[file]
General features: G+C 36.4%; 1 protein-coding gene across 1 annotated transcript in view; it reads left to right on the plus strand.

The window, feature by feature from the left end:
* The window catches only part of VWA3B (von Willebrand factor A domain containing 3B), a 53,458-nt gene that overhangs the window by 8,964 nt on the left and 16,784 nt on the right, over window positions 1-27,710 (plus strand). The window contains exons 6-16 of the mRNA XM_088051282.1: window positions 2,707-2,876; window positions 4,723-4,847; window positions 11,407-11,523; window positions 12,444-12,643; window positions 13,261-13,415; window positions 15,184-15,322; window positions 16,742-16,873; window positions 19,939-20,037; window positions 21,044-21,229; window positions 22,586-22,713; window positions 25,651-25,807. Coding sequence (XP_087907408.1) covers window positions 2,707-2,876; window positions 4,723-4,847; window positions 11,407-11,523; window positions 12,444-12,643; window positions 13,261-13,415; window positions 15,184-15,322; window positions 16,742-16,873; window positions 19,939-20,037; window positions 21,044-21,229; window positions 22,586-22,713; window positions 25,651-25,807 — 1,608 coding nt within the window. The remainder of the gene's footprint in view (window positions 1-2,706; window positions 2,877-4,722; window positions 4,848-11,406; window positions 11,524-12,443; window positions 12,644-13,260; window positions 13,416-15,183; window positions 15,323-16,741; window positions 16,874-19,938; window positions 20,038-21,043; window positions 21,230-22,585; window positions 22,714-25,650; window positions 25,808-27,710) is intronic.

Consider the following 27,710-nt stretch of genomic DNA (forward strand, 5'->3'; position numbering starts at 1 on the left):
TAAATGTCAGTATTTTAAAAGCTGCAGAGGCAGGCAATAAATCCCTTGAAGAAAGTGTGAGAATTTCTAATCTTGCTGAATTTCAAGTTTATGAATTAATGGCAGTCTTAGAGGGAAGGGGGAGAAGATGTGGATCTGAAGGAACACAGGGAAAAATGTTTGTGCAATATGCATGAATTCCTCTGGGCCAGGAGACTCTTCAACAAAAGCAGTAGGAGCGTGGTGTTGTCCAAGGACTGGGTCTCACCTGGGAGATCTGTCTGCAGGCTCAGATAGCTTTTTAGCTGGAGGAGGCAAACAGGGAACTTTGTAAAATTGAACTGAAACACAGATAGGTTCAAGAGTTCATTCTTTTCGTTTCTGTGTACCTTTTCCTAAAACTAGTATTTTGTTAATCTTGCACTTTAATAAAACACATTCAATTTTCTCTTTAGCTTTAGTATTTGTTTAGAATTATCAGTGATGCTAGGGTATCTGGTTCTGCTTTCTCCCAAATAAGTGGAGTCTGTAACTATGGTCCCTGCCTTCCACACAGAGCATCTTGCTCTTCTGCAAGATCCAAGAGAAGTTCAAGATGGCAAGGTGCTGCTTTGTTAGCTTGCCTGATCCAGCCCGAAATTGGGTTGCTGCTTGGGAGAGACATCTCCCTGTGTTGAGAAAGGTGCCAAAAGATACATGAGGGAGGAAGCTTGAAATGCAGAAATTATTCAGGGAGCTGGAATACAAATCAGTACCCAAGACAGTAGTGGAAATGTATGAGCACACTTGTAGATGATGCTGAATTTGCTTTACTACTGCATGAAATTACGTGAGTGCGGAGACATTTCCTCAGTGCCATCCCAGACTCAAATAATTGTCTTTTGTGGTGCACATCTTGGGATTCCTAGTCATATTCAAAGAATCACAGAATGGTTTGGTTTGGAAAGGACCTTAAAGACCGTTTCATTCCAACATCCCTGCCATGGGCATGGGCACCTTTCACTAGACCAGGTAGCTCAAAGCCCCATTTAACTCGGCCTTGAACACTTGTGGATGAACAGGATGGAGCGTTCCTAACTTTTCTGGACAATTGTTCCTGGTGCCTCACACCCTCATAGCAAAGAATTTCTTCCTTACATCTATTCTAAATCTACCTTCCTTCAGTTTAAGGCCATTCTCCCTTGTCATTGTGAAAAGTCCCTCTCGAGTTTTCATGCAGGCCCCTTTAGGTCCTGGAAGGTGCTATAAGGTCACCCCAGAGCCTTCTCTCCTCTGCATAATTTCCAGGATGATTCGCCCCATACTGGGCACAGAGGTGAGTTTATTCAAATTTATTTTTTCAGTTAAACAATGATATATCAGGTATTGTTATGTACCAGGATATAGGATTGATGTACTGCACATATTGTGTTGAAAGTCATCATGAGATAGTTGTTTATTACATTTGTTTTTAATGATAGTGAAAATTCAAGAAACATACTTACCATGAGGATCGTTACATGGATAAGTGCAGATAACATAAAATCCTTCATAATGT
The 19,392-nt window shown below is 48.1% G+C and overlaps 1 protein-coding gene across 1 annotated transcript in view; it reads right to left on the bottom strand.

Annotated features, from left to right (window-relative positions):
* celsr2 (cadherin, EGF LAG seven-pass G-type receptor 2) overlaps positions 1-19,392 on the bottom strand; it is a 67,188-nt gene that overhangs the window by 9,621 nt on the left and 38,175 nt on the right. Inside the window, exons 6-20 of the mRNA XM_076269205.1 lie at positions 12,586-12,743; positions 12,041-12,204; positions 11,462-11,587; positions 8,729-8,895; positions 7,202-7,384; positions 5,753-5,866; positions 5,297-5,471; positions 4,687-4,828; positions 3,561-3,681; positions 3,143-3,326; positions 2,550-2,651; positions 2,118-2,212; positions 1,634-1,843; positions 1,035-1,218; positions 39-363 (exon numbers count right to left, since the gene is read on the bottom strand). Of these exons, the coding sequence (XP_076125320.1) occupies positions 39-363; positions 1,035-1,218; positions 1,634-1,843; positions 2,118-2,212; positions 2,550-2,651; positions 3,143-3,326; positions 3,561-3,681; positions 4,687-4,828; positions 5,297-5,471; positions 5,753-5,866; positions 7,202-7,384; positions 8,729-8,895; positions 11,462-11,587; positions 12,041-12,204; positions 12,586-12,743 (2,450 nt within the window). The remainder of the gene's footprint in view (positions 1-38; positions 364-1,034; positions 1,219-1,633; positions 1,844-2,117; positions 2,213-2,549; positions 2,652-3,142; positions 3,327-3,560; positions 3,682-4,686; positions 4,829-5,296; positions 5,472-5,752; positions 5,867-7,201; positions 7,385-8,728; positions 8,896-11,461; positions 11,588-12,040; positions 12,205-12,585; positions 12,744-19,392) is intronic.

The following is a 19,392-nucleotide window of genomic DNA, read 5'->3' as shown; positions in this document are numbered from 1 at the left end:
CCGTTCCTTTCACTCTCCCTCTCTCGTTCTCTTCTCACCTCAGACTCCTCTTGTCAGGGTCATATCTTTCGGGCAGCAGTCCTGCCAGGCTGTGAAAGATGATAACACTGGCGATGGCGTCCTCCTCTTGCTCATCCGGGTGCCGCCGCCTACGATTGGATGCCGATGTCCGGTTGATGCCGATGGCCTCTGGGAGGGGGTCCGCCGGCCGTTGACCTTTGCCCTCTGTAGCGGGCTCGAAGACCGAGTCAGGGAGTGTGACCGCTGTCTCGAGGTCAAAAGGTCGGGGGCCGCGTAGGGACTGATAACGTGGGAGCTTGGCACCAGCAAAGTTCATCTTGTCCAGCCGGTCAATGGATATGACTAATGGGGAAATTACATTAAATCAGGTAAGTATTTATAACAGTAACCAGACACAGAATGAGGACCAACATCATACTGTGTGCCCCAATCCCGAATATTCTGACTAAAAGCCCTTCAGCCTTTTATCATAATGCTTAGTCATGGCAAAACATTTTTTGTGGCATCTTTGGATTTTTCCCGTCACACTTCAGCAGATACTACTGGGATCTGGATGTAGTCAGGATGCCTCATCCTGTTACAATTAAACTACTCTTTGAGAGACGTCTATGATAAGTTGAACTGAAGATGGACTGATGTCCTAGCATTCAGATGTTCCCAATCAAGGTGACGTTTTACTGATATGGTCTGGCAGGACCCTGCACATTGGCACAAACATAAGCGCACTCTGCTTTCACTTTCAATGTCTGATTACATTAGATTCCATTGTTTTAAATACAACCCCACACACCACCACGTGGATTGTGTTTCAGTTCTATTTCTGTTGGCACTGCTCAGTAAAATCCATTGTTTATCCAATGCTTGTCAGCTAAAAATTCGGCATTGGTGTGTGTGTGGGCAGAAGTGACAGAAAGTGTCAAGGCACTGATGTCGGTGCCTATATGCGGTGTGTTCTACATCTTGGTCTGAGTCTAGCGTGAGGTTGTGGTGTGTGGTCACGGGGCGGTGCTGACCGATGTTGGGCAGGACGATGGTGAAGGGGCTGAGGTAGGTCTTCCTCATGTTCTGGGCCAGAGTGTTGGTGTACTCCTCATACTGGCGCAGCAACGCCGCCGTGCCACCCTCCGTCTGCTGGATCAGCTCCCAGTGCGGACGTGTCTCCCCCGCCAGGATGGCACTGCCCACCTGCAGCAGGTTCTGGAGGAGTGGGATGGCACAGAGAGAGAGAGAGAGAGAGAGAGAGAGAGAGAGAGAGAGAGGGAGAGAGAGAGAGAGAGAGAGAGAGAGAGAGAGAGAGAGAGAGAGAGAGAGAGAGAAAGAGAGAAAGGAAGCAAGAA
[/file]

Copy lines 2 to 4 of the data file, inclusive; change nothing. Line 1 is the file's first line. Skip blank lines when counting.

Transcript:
The window, feature by feature from the left end:
* The window catches only part of VWA3B (von Willebrand factor A domain containing 3B), a 53,458-nt gene that overhangs the window by 8,964 nt on the left and 16,784 nt on the right, over window positions 1-27,710 (plus strand). The window contains exons 6-16 of the mRNA XM_088051282.1: window positions 2,707-2,876; window positions 4,723-4,847; window positions 11,407-11,523; window positions 12,444-12,643; window positions 13,261-13,415; window positions 15,184-15,322; window positions 16,742-16,873; window positions 19,939-20,037; window positions 21,044-21,229; window positions 22,586-22,713; window positions 25,651-25,807. Coding sequence (XP_087907408.1) covers window positions 2,707-2,876; window positions 4,723-4,847; window positions 11,407-11,523; window positions 12,444-12,643; window positions 13,261-13,415; window positions 15,184-15,322; window positions 16,742-16,873; window positions 19,939-20,037; window positions 21,044-21,229; window positions 22,586-22,713; window positions 25,651-25,807 — 1,608 coding nt within the window. The remainder of the gene's footprint in view (window positions 1-2,706; window positions 2,877-4,722; window positions 4,848-11,406; window positions 11,524-12,443; window positions 12,644-13,260; window positions 13,416-15,183; window positions 15,323-16,741; window positions 16,874-19,938; window positions 20,038-21,043; window positions 21,230-22,585; window positions 22,714-25,650; window positions 25,808-27,710) is intronic.

Consider the following 27,710-nt stretch of genomic DNA (forward strand, 5'->3'; position numbering starts at 1 on the left):